Today I got involved in a Facebook debate about Google scanning people’s email and tipping of the authorities when they found questionable images of a child. My grandfather would often give me the sage advice, “Never get into internet debates about pedophiles.” He really was a wise man. And I am a fool.
I think Google is super smart, and not just because they actually know everything about me or because they are figuring out how to live forever. Google is smart because they gave us a moral reason to support them scanning our emails. In fact by taking on sex offenders they gave us a reason to demand them to scan our emails.
Here is what I wrote in my Facebook debate (sorry Grandpa):
“Of course protecting children from sexual predators should be a top priority for all of us. And we should therefore all take action to stop it, root out the causes of it and take responsibility for stopping it. And Google has now convinced you that scanning all of your email and doing god knows what with the information they gather is all worthwhile because they helped catch a predator.
While it is uncomfortable to question Google’s actions because those actions are so commendable in this case, it is important to do so. I have real questions about what they do with the data and how they use it for their own purposes. As the article I cited above [here] asks, how would we feel if Facebook started swaying elections through its algorithms? How come we aren’t as upset at the fact that Google dominates how you experience the expanded world of information? What impact does that have on world view? On actions you would take? It isn’t only about surveillance it is about control and freedom and what we are willing to trade in relation to each.”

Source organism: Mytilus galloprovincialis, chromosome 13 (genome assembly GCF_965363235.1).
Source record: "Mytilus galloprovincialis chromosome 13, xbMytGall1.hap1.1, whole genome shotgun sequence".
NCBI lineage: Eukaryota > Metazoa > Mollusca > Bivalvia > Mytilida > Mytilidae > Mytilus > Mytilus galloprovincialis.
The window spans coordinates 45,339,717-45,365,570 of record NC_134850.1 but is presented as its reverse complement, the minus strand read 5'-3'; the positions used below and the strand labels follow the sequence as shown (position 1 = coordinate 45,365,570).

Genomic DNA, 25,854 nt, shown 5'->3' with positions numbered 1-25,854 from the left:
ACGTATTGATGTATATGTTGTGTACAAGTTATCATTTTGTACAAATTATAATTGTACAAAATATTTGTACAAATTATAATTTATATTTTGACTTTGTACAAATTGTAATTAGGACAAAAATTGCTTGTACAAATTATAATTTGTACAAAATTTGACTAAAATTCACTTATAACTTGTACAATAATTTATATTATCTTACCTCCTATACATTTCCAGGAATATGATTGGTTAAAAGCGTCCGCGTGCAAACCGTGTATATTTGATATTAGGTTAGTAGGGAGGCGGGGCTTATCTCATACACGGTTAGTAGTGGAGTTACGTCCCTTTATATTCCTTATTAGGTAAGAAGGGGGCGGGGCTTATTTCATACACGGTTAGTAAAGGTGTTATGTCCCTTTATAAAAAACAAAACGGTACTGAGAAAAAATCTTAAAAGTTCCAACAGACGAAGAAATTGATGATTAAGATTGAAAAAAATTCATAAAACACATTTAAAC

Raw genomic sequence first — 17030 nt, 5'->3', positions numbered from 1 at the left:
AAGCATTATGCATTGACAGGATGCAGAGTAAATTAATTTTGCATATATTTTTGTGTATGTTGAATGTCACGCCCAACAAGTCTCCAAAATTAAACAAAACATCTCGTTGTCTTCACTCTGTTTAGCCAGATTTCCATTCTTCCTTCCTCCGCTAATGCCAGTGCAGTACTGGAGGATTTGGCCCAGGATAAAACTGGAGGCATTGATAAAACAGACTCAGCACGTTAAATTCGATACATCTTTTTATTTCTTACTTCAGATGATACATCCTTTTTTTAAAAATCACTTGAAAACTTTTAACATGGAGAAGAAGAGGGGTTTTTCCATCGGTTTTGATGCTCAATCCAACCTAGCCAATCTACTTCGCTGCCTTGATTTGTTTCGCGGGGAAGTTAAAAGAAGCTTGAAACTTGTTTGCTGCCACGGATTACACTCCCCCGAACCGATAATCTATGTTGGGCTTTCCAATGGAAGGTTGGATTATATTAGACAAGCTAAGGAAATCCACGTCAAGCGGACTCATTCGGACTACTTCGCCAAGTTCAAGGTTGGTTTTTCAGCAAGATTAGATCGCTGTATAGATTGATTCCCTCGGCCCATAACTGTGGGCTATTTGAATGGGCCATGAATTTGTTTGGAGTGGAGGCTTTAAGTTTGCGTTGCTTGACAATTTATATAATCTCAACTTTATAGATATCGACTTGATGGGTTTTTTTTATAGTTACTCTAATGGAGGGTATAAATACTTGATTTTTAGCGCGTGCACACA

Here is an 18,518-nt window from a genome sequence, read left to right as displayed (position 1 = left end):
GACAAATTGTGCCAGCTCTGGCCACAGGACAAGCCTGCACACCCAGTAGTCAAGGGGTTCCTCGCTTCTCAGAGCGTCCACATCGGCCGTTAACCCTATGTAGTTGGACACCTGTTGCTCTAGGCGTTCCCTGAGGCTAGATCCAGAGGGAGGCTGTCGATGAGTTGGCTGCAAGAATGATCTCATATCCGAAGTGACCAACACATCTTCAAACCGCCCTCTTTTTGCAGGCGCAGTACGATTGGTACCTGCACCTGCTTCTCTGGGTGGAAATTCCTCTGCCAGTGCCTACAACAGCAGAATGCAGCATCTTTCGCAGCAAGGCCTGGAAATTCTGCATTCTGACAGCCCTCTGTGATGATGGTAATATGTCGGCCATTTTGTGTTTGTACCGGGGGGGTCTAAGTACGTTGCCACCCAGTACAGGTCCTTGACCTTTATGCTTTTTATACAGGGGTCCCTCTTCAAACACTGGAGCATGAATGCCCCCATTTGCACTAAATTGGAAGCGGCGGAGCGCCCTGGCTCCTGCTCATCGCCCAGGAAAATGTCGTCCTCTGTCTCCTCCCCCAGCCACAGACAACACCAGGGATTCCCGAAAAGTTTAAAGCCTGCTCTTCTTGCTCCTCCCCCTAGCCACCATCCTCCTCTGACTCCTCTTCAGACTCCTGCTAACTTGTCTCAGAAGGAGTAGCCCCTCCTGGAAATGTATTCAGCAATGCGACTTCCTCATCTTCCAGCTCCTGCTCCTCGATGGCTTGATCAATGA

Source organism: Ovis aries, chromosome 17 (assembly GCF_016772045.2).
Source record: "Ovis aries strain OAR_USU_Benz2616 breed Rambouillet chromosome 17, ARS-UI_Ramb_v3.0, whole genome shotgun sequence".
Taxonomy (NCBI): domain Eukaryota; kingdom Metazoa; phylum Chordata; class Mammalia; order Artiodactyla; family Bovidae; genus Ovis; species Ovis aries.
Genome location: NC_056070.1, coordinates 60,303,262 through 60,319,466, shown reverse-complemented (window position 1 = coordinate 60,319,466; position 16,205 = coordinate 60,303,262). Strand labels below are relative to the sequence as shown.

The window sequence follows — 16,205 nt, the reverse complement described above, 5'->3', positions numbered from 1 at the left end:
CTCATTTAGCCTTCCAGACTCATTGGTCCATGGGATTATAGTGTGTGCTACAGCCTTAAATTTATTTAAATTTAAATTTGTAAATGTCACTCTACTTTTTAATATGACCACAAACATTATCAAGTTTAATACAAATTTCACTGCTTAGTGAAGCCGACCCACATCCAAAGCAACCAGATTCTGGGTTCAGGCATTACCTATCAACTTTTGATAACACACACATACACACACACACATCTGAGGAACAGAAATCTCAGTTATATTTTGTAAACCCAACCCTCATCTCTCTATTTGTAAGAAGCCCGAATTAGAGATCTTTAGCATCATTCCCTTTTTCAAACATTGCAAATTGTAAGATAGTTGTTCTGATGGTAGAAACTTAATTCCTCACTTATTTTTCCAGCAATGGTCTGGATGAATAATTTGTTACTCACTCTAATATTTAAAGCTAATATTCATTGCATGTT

This debate happened on the awesome Samir Chopra’s feed. And to show how awesome he is I am re-blogging a post he published back in June about programs (and algorithms) as agents and people.
Last week, The Nation published my essay “Programs are People, Too“. In it, I argued for treating smart programs as the legal agents of those that deploy them, a legal change I suggest would be more protective of our privacy rights.
Among some of the responses I received was one from a friend, JW, who wrote:
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